Just a few quick thoughts, memories really, on the 25th anniversary of John Lennon’s assassination. There are plenty of thoughtful retrospectives out there and I’m not going to try topping them. This is more personal.
First, I was only a mediocre Beatles fan and only mildly interested in John Lennon’s solo work before his death. However, some of my earliest memories of pop music involved the Beatles (I was born in 1960) and, in fact, the first LP record I ever bought was the Beatles Help album when I was 14 (45 rpm singles were more popular and affordable to younger kids back then). So while I wasn’t the biggest fan, the Beatles certainly had an impact. Their influence was simply unavoidable.
I remember Lennon best from the early 70s when he was a voice for peace. He seemed to me at the time to be part prophet and part musician. He had an almost spiritual aura about him. Songs like Imagine and Mind Games appealed to some other level of consciousness in me. And while I appreciated that, I can’t say I was a huge fan. John was good, I knew it and I took him and his work for granted.
Then came December 8, 1980. I was shocked not just by the news but by my reaction to it.
We often hear about tragedy in odd ways. I heard the horrible news that night from Howard Cosell of all people. That evening I was bored, flipping TV channels when I came across Monday Night Football with Cosell saying something about John Lennon. That seemed odd, I thought, so I stopped on that channel to see what Lennon had done that could possibly be of any interest to Cosell and MNF viewers. That’s when Cosell broke the news to me. It was like an electric shock, jolting me to me feet.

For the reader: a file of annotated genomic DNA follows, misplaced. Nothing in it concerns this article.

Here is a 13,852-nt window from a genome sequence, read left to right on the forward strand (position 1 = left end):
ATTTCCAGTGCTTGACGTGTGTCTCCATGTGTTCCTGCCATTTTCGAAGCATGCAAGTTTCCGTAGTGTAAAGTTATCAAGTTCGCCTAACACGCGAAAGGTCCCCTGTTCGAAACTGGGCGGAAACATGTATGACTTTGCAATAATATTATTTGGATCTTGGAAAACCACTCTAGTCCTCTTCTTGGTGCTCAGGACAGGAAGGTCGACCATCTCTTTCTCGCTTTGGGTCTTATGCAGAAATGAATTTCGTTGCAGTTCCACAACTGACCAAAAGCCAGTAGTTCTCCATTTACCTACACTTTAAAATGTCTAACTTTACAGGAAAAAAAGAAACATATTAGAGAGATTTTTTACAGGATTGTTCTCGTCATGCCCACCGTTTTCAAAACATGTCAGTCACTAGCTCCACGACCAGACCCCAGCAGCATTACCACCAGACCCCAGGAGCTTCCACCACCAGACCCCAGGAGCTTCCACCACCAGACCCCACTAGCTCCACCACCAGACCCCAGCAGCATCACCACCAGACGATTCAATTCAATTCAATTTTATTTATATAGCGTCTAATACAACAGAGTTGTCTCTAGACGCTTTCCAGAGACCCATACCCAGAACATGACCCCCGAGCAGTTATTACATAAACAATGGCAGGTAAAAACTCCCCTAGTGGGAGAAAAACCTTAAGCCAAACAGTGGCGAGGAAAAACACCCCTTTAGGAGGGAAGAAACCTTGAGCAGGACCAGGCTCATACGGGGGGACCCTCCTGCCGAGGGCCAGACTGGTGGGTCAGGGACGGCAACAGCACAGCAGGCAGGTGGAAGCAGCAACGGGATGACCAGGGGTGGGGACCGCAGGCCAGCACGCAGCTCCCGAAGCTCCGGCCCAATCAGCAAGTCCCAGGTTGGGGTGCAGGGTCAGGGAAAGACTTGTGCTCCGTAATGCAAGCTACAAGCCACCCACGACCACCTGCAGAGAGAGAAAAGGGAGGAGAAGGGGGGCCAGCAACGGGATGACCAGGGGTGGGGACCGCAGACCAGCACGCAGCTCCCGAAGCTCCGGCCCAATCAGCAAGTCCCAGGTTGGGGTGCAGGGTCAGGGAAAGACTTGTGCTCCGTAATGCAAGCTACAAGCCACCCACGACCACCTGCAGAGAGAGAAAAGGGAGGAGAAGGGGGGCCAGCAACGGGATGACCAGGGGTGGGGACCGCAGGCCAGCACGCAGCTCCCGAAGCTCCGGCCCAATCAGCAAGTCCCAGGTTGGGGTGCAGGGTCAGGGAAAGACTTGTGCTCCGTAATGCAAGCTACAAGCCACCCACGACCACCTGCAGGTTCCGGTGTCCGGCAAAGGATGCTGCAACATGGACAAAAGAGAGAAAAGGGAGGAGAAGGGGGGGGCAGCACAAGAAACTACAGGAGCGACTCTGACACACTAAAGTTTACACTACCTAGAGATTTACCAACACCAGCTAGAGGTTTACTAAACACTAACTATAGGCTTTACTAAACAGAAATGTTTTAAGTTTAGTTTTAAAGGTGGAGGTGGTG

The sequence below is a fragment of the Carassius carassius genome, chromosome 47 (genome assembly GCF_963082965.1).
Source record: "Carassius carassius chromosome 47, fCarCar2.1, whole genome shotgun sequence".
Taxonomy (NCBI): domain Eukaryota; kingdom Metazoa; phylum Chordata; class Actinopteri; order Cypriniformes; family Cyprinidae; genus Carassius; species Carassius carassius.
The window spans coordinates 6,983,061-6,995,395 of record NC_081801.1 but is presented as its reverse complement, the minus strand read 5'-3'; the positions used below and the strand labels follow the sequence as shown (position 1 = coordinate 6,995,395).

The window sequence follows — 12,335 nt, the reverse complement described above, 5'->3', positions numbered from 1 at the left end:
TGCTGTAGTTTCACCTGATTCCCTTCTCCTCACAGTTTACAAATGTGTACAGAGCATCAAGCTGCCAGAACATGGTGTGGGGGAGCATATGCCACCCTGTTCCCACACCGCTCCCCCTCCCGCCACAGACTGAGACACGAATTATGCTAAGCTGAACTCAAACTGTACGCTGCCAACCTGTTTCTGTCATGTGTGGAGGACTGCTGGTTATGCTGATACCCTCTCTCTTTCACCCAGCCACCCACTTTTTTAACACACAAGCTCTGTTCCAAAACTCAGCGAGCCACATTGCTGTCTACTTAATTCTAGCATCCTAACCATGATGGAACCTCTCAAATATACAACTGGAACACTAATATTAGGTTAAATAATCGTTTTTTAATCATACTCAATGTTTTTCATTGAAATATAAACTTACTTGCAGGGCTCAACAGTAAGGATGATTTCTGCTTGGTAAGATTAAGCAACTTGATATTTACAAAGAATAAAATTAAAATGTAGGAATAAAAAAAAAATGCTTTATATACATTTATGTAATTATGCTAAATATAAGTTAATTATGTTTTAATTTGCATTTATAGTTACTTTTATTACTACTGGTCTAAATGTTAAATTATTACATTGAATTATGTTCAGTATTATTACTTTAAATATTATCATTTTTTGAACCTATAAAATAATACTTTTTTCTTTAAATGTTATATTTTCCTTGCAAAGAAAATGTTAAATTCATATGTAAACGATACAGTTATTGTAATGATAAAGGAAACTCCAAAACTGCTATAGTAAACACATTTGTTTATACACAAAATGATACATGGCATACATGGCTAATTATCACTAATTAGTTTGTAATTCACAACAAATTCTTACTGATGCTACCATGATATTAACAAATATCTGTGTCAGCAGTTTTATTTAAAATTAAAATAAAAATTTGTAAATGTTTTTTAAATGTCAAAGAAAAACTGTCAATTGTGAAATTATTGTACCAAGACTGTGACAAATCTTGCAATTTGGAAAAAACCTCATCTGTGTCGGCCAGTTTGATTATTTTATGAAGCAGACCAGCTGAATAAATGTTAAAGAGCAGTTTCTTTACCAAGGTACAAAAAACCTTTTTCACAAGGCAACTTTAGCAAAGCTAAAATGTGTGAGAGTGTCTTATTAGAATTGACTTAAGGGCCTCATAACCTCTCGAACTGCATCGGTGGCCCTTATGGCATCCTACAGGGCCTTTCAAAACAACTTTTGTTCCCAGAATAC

I was living in Carbondale at the time, a student at Southern Illinois University. My roommate at the time, SG, was a huge fan and it really sucked telling him when he got home that night (he was a better student than me and actually spent time in the library at night while I took care of the TV channel flipping duties). I told him as soon as he walked through the door and that same shock jolted him practically out of his shoes.
The next day on campus there was a very noticeable silence. Walking between buildings that day, no one was talking. You could feel a heaviness in the air. There were occasional sad glances from strangers. I ran into another buddy, normally a verbose wild man, and all I got was a silent shaking of the head, as if in disbelief, as we passed each other. I had never experienced anything like that day.
The night of the killing and for many days after, radio stations played at lot Lennon tunes. Some of the DJs early on that night were barely able to keep it together on the air. The songs sounded different now; more important, the messages more vital. I suddenly realized how much I had taken his work for granted. And as is often the case with death, you don’t appreciate what you have until it’s gone.
Hard to believe it’s been 25 years. Although I and those around me were still quite young, a piece of that youth died that day.